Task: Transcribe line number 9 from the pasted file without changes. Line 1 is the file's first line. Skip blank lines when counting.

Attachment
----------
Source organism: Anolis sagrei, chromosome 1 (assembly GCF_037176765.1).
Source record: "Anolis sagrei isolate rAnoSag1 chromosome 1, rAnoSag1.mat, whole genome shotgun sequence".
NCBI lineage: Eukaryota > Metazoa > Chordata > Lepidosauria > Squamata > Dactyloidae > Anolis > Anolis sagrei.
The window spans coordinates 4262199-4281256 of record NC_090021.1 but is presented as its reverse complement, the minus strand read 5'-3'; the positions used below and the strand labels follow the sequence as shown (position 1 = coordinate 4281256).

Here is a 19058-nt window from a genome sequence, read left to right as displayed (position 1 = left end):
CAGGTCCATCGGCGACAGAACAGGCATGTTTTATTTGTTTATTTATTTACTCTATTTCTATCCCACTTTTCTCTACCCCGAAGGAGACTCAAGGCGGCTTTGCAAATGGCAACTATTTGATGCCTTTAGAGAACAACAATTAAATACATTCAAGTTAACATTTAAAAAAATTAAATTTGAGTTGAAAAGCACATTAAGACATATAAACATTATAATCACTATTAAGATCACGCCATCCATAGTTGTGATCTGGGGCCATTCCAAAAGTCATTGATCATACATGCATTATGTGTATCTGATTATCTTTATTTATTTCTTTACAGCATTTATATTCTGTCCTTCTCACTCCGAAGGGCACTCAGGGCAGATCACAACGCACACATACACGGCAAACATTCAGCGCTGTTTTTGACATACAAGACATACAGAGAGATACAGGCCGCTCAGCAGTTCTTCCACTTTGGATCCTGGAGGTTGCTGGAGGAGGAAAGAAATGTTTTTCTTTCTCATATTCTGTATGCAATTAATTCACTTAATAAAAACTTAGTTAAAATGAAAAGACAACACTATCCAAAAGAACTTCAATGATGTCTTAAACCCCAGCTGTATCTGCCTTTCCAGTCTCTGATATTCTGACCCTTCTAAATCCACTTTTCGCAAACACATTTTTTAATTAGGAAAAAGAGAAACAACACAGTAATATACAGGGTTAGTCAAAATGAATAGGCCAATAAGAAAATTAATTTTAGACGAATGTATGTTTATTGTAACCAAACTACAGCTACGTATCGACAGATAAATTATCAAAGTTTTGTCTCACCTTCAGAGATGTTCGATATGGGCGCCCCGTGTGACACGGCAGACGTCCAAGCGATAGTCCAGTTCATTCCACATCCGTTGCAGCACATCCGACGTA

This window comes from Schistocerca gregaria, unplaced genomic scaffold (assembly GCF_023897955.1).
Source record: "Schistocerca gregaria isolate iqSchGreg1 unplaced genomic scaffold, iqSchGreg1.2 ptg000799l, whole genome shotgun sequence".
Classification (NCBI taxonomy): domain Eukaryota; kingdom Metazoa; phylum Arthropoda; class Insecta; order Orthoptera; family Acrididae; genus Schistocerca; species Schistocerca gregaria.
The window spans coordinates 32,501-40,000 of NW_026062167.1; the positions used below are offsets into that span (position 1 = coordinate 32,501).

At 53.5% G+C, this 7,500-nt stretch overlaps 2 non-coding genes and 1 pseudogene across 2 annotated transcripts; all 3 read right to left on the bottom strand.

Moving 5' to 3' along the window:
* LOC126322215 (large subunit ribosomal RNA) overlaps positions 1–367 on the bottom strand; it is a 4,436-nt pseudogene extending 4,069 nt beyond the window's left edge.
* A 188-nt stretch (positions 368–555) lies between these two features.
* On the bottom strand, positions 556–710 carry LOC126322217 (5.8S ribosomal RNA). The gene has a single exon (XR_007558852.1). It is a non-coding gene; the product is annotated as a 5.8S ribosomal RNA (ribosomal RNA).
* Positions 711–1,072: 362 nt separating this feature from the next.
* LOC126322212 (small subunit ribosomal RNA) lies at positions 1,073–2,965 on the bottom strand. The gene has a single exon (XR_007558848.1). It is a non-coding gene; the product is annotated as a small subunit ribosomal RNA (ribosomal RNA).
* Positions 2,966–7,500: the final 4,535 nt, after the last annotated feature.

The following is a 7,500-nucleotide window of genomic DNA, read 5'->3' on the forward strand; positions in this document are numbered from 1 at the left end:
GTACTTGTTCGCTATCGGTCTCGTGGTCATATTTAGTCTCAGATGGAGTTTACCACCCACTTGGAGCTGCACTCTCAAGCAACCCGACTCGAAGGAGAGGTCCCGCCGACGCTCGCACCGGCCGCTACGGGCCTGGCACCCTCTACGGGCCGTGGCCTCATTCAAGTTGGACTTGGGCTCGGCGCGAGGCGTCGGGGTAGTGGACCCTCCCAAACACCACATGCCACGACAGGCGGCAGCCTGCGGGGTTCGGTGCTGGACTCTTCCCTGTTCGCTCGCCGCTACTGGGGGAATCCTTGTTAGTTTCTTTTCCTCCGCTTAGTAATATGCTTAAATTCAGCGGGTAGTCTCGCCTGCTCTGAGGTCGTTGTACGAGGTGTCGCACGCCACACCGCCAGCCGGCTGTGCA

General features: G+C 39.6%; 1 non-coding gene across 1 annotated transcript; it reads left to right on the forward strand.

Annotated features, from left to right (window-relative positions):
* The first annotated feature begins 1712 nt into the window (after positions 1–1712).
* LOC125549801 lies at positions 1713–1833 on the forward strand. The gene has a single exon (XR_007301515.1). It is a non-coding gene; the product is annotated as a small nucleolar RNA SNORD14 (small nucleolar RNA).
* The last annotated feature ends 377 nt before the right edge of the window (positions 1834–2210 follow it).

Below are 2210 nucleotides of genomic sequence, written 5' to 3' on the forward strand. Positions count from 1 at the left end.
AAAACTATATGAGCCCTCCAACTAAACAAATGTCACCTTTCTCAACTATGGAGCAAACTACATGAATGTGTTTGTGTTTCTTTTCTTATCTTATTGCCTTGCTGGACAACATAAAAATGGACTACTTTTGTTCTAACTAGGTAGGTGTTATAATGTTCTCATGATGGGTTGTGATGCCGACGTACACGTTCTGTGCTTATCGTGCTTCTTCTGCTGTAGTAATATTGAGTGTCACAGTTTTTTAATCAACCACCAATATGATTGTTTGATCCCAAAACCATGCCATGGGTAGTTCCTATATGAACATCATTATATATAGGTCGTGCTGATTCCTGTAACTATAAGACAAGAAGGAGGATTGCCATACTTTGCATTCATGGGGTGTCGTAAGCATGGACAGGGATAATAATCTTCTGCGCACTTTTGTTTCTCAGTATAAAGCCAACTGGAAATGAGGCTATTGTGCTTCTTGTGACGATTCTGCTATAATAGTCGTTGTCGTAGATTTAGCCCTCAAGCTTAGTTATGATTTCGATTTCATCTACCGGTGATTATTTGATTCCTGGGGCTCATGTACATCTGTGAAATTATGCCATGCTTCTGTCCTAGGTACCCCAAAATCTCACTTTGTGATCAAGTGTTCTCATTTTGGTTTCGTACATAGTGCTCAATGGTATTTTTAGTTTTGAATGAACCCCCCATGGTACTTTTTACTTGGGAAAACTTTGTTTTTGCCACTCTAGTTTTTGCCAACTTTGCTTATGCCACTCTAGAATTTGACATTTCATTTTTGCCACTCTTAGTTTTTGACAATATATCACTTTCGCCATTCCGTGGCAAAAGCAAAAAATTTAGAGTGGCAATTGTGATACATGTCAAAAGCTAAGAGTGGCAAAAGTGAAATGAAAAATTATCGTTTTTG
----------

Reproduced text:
Classification (NCBI taxonomy): domain Eukaryota; kingdom Metazoa; phylum Arthropoda; class Insecta; order Orthoptera; family Acrididae; genus Schistocerca; species Schistocerca gregaria.